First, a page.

Aloe ferox Mill.
Bitter aloe, red aloe, cape aloe
The name of this species, ferox, refers to the “ferociousness” of the fiery flowers and the sharp, unforgiving leaves. It is native to South Africa, and not found in the wild in North America.
Identification: Plants are treelike in shape, with a stem clothed in dead aloe leaves, and reach 10' (3 m) in height. The leaves are bluish-green, with leaf tips sometimes appearing red in very dry weather. Leaves are serrated and crescent-shaped in cross section, forming a rosette atop a trunk. Flowers form tall yellow to orange-red spikes 24-48" (60-121 cm) above the leaf cluster. There are five to ten flower stalks per aloe. See the Aloe comparison table.
Medical: Unsubstantiated health claims abound for this plant. The only substantiated one that I could find was that it compared reasonably well with senna-based preparations as a laxative. As an example of the dubious claims about Aloe ferox:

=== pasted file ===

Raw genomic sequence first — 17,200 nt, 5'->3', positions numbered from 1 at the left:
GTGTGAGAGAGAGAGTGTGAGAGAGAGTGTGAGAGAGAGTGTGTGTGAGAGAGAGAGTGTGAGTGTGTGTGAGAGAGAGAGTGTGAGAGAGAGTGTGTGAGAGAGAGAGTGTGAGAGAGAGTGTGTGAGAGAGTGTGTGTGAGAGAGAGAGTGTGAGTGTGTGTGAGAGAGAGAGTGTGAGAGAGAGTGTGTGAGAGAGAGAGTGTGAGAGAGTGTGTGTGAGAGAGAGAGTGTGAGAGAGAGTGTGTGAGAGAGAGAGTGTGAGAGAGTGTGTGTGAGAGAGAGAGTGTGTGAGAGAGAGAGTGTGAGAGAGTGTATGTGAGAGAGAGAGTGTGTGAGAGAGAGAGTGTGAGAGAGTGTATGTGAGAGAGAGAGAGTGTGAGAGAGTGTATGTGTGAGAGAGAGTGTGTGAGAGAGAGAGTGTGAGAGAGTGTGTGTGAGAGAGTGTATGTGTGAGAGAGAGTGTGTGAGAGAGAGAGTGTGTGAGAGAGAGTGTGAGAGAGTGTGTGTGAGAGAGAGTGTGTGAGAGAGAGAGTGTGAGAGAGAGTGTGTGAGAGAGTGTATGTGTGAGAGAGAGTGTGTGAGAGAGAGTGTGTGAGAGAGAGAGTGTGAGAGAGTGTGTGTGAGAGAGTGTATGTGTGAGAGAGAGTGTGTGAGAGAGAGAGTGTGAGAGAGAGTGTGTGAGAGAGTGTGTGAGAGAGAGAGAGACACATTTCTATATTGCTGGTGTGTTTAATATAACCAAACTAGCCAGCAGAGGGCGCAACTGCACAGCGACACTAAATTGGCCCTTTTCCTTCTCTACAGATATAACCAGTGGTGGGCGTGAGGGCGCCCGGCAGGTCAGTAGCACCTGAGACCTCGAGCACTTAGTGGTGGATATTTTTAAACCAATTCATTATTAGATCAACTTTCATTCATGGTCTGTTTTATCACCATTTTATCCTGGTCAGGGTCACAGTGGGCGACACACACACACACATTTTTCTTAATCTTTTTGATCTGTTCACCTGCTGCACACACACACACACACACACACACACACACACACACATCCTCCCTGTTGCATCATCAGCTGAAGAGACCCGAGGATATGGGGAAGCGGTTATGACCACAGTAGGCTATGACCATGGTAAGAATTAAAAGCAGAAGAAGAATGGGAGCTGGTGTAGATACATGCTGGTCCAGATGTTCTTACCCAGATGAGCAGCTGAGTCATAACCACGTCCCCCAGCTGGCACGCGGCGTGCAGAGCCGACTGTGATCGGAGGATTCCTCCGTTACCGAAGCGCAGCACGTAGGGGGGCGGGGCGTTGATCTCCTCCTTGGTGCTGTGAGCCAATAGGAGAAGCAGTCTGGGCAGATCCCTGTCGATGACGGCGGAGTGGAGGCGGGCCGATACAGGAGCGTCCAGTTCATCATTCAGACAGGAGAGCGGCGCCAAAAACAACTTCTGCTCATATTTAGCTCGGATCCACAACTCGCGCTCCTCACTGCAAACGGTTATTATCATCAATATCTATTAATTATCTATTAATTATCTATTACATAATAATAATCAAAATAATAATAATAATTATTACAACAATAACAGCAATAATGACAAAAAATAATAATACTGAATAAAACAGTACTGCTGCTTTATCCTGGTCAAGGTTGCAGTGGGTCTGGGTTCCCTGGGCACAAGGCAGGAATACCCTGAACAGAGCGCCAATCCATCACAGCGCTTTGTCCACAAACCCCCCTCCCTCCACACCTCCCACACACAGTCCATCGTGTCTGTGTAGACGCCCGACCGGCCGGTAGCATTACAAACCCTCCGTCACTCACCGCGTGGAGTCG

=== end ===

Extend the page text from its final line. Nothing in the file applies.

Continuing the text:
”Over 130 biological active compounds of the aloe ferox have so far been reported. The Aloe ferox leaf contains substances such as amino acids, minerals, vitamins, polysaccharides, glycoproteins, anthraquinones, enzymes, lignin, chlorophyll, saponins, sterols and other plant chemicals with numerous medicinal activities.”
Sounds impressive, right? At least until you consider the fact that every single one of these substances is part of all plants! These are among the more common of the roughly 30,000 compounds that are found in a typical plant. (If you’re a professional botanist with a tendency to nitpick, you may be thinking ‘Wait! Anthraquinone! That’s not in every plant.’ True, though it is hard to see how a substance that is used as a building block in the creation of certain artificial dyes would make you healthier.)
Aloe ferox on floridata.com
Aloe ferox on the South African National Biodiversity Institute's web site, plantzafrica.com
Aloe ferox at the Kew Royal Botanic Gardens
Aloe ferox on ARKive: Images of Life on Earth
Aloe ferox on the Succulent Plant Page
Aloe ferox description by Thomas H. Kent, last updated 25 May 2020.
Range: Zones 9-11: